But in the reading of all these plays I noticed a peculiar thing. The character of the Judge, a key figure in a trial, is tremendously and unaccountably underrepresented, at least in the selection of plays that I read. It is truly astounding how few of the Judges even get names. Lawyers, plaintiffs, witnesses, and defendants have traits and agency and all those things that a character calls for in order to be interesting to the audience. Even juries get to have personality! 12 Angry Men is literally all about jurors butting heads, and both Inherit the Wind and The Trial of the Catonsville Nine include portions of the juror selection process. But the Judges seldom get these, serving instead as the implement of the court; a tool, not a person. The whims, idiosyncrasies, and beliefs of the Judge in a courtroom have a tremendous impact on the course of a trial, but in many of these plays the Judge may as well be a mildly biased robot. The Judge exists in these dramas to dispense courtroom jargon, threaten to “clear the court”, and frequently to overrule the objections of whichever lawyer the audience is supposed to like more.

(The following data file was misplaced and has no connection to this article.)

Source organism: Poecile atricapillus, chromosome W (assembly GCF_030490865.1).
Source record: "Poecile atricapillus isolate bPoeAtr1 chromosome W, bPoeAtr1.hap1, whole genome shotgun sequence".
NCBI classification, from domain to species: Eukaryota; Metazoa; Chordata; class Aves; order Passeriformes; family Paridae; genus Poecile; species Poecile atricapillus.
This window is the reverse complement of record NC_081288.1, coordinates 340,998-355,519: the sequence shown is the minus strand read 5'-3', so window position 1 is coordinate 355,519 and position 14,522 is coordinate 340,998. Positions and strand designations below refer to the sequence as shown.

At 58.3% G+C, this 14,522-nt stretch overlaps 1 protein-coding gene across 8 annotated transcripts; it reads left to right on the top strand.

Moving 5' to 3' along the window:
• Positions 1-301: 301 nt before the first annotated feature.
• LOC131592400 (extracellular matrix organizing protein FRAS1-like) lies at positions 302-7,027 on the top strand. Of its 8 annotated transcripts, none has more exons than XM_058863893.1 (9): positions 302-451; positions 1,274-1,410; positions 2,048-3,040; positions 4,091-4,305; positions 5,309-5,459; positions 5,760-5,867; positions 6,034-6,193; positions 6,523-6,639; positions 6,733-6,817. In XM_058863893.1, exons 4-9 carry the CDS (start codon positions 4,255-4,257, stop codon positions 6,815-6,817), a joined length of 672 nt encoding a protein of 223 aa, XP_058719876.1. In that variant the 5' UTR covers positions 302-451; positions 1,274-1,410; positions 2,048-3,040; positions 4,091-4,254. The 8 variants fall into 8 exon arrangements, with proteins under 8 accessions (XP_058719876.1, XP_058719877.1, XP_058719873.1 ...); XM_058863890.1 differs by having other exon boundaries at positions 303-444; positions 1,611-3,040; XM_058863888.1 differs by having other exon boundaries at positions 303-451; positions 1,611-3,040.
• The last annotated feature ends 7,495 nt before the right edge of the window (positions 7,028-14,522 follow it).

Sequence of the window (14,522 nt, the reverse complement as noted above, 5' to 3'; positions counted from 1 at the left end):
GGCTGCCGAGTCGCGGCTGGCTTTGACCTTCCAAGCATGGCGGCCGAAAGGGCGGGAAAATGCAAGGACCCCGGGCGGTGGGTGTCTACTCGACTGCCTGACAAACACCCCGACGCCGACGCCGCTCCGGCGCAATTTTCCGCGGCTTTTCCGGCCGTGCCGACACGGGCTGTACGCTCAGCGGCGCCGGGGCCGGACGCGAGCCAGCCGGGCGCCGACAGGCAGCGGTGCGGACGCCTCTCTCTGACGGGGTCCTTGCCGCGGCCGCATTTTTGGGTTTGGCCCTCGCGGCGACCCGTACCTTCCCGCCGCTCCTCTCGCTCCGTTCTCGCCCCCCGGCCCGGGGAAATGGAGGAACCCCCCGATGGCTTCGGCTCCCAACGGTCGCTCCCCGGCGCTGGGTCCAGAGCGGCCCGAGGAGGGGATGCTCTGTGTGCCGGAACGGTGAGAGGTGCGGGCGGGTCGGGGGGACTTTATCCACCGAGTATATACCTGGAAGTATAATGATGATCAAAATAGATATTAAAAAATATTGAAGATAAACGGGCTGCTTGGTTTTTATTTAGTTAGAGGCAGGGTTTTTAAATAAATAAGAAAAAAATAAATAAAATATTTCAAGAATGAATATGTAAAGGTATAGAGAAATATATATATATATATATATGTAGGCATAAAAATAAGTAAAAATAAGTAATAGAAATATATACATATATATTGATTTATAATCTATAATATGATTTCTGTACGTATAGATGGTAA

When the Judge DOES get a sketch of characterization, as I alluded to at the end of that previous paragraph, it is to be either a vocal representative of the status quo or openly antagonistic to the case of the protagonist, or both. The most well-defined Judge in the dozen or so plays that I read for this project would probably be Judge Littlefield in The Last Days of Judas Iscariot, whose only traits are that he hanged himself on a Civil War battlefield, that he absolutely hates the attorney who is bringing the suit on behalf of Judas, and that he ran a chain of successful “Kosher Pizza Parlors in East Purgatory” with Caiaphas the Elder and must therefore recuse himself when Caiaphas takes the stand (it’s a weird play). The Judge in Inherit the Wind doesn’t have a name, but he is more than happy to make pro-religion announcements from the bench in a religiously charged case and to dismiss out of hand every single witness presented by the defense. Likewise the Judge in Gross Indecency, who has the temerity to assert that “There is no worse crime than that with which the prisoner has been charged”, but does not deign to give us his name as the lawyers and witnesses do, even though, since this was a real trial, he actually has one: Alfred Wills. Judge Hawthorne in The Crucible actively wants blood and the Judge in The Trial of the Catonsville Nine cowers behind technicalities and his pretended impartiality to heap scorn on the defendants and influence the court. The venal cowardice and bigotry of these judges is a scathing indictment of the abuse of authority and the perils of an unjust court.